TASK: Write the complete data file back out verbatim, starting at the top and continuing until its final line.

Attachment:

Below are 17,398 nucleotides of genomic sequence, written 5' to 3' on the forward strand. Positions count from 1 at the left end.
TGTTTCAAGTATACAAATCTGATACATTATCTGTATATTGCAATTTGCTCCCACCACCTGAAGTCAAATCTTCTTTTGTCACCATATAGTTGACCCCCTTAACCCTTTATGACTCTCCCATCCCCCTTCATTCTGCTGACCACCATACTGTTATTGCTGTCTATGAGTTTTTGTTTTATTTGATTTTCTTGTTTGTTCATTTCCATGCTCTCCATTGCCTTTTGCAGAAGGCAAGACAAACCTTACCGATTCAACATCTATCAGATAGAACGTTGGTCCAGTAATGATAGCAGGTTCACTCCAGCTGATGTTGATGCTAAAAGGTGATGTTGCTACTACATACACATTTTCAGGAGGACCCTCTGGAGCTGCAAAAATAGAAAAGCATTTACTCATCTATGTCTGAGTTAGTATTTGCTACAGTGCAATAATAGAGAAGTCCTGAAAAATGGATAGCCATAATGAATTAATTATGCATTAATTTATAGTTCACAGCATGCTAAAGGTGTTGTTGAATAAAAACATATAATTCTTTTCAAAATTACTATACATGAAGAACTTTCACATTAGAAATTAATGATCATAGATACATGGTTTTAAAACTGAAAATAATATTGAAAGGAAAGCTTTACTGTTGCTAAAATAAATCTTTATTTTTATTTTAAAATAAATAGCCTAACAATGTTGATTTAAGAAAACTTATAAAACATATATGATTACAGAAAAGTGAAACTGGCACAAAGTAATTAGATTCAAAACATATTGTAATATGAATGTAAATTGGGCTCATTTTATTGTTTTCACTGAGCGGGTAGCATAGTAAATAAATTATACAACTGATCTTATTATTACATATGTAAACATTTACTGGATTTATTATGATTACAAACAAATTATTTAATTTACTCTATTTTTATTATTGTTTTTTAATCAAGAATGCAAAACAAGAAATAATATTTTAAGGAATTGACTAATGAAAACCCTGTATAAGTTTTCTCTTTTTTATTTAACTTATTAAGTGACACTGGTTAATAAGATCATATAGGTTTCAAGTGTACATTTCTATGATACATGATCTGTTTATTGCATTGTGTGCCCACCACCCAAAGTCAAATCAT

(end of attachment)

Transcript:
Below are 17,398 nucleotides of genomic sequence, written 5' to 3' on the forward strand. Positions count from 1 at the left end.
TGTTTCAAGTATACAAATCTGATACATTATCTGTATATTGCAATTTGCTCCCACCACCTGAAGTCAAATCTTCTTTTGTCACCATATAGTTGACCCCCTTAACCCTTTATGACTCTCCCATCCCCCTTCATTCTGCTGACCACCATACTGTTATTGCTGTCTATGAGTTTTTGTTTTATTTGATTTTCTTGTTTGTTCATTTCCATGCTCTCCATTGCCTTTTGCAGAAGGCAAGACAAACCTTACCGATTCAACATCTATCAGATAGAACGTTGGTCCAGTAATGATAGCAGGTTCACTCCAGCTGATGTTGATGCTAAAAGGTGATGTTGCTACTACATACACATTTTCAGGAGGACCCTCTGGAGCTGCAAAAATAGAAAAGCATTTACTCATCTATGTCTGAGTTAGTATTTGCTACAGTGCAATAATAGAGAAGTCCTGAAAAATGGATAGCCATAATGAATTAATTATGCATTAATTTATAGTTCACAGCATGCTAAAGGTGTTGTTGAATAAAAACATATAATTCTTTTCAAAATTACTATACATGAAGAACTTTCACATTAGAAATTAATGATCATAGATACATGGTTTTAAAACTGAAAATAATATTGAAAGGAAAGCTTTACTGTTGCTAAAATAAATCTTTATTTTTATTTTAAAATAAATAGCCTAACAATGTTGATTTAAGAAAACTTATAAAACATATATGATTACAGAAAAGTGAAACTGGCACAAAGTAATTAGATTCAAAACATATTGTAATATGAATGTAAATTGGGCTCATTTTATTGTTTTCACTGAGCGGGTAGCATAGTAAATAAATTATACAACTGATCTTATTATTACATATGTAAACATTTACTGGATTTATTATGATTACAAACAAATTATTTAATTTACTCTATTTTTATTATTGTTTTTTAATCAAGAATGCAAAACAAGAAATAATATTTTAAGGAATTGACTAATGAAAACCCTGTATAAGTTTTCTCTTTTTTATTTAACTTATTAAGTGACACTGGTTAATAAGATCATATAGGTTTCAAGTGTACATTTCTATGATACATGATCTGTTTATTGCATTGTGTGCCCACCACCCAAAGTCAAATCAT